The two primary goals of the electrician are to keep the electrical systems at his or her job site operating efficiently, and to ensure the safety of all systems. Other responsibilities are job-specific. For example, one electrician’s job is draftsman, which requires the person to create electrical schematics for others to use to buy and install the electrical systems. The chief electrician will be responsible for training apprentice electricians or supervising other electricians. In addition, the electrician may be responsible for conducting safety training, regular inspections, and similar tasks.
The U.S. Bureau of Labor Statistics projects an increase in the number of electrician jobs by 23 percent by 2020 for most electricians in the commercial sector. This is due to the increasing number of electrical equipment used by all businesses, including those in the oil and gas industry.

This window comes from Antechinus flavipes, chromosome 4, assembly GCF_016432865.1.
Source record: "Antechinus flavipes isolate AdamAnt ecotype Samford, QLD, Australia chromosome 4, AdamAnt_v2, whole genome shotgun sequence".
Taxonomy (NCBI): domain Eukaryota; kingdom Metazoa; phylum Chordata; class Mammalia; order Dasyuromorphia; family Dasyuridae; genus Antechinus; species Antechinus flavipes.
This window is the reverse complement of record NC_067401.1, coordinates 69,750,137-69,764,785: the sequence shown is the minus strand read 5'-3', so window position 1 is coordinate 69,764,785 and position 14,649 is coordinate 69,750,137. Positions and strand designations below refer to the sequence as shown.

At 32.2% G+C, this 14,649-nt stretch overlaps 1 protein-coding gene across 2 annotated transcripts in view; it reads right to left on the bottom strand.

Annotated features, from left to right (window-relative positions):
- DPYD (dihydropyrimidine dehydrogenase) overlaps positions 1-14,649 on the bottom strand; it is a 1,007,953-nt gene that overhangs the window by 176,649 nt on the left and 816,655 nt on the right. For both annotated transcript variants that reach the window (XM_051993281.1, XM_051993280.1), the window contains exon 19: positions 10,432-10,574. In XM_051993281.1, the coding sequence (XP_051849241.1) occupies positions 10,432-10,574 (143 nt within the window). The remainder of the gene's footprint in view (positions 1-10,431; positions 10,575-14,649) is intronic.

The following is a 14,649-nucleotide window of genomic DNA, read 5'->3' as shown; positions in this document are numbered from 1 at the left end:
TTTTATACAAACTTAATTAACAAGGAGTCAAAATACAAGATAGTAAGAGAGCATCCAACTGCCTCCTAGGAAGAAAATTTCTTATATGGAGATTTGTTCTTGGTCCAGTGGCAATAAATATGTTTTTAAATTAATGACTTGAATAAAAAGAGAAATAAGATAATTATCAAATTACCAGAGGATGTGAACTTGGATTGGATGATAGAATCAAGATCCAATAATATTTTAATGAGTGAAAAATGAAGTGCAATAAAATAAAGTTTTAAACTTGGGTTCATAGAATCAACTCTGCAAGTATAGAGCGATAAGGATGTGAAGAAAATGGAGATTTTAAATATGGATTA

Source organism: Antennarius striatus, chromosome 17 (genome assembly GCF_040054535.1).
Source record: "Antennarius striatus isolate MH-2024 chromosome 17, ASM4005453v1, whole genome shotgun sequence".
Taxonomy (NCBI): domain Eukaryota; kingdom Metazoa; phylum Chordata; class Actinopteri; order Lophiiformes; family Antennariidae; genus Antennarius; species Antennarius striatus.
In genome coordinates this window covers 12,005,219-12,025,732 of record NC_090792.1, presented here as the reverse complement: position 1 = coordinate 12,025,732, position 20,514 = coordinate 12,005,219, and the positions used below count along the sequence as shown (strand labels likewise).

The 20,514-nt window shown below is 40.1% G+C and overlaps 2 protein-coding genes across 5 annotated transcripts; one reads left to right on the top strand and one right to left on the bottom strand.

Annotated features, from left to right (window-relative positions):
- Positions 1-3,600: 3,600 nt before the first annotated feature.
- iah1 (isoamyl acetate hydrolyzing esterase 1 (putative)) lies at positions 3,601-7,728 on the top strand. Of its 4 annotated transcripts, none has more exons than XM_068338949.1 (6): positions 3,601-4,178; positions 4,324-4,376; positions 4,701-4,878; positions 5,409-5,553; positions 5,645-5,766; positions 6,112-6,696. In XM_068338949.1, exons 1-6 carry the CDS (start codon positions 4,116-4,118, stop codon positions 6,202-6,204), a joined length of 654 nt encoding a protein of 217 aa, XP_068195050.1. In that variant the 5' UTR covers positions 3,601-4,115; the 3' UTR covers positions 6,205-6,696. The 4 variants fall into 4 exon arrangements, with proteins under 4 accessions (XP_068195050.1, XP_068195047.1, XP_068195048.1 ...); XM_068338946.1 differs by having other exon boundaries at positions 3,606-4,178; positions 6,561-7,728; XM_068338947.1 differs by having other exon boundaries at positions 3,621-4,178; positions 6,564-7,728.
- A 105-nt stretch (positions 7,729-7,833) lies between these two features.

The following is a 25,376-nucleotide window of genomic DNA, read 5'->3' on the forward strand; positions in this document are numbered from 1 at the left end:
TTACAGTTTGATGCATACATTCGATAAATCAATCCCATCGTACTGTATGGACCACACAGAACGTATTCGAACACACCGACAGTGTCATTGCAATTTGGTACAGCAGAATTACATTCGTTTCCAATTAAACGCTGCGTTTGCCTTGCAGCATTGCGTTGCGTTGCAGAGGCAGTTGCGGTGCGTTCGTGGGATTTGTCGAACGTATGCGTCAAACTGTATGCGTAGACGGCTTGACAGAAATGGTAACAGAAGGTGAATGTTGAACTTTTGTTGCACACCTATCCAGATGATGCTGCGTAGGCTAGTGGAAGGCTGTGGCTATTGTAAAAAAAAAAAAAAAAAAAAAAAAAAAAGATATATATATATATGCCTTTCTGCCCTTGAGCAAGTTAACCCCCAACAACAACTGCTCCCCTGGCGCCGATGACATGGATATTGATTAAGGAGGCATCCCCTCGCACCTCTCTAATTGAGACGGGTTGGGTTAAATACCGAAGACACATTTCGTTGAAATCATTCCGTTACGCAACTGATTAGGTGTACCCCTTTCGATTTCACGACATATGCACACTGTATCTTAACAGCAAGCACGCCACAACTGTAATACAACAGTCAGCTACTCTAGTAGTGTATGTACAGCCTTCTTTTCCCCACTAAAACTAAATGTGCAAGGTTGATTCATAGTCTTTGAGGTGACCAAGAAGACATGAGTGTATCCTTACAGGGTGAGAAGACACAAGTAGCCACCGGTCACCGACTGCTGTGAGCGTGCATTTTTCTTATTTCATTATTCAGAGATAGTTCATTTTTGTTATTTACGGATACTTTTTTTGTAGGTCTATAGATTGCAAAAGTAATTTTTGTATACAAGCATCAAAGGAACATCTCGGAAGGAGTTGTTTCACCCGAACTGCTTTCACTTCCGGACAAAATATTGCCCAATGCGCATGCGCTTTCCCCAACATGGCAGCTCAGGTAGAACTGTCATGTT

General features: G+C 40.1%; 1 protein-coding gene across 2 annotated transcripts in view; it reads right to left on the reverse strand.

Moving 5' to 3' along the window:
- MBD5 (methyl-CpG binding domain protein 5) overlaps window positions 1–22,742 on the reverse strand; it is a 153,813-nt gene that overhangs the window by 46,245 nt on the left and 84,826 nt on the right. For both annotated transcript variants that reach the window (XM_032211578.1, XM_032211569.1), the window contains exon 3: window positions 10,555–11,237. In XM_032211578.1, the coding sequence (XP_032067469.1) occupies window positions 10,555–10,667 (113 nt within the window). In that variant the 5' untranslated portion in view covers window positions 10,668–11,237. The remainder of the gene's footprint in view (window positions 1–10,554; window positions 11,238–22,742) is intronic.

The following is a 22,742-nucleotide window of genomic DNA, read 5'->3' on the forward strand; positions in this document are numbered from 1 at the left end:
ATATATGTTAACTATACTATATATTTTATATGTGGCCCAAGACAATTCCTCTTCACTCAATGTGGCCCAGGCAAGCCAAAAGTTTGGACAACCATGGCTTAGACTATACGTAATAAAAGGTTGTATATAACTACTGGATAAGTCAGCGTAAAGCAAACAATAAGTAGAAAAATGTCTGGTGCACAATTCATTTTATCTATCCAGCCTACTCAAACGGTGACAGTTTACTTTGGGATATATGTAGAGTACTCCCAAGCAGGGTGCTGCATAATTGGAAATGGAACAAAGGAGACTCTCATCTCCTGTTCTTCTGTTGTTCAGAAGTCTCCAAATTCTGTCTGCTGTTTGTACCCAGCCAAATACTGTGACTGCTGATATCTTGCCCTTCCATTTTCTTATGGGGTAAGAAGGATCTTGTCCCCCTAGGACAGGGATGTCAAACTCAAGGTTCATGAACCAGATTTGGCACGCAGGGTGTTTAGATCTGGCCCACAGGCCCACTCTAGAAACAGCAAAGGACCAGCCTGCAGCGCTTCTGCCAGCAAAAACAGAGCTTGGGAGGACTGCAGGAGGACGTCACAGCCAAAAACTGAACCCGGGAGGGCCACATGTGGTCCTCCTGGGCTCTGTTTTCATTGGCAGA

Electricians must receive special training and in most states, they must also be licensed. Licensing requirements vary from state to state, but they usually include the completion of a formal training or apprenticeship program, a certain number of hours of on the job training, and taking and passing a test. Once an electrician is licensed, he or she is considered a journeyman.
Common Responsibilities Include:
In the oil and gas industry, electricians are in demand at most facilities, but especially at drilling and extraction sites and refineries across the globe. Today, there are a growing number of drilling sites in the United States especially due to “fracking.”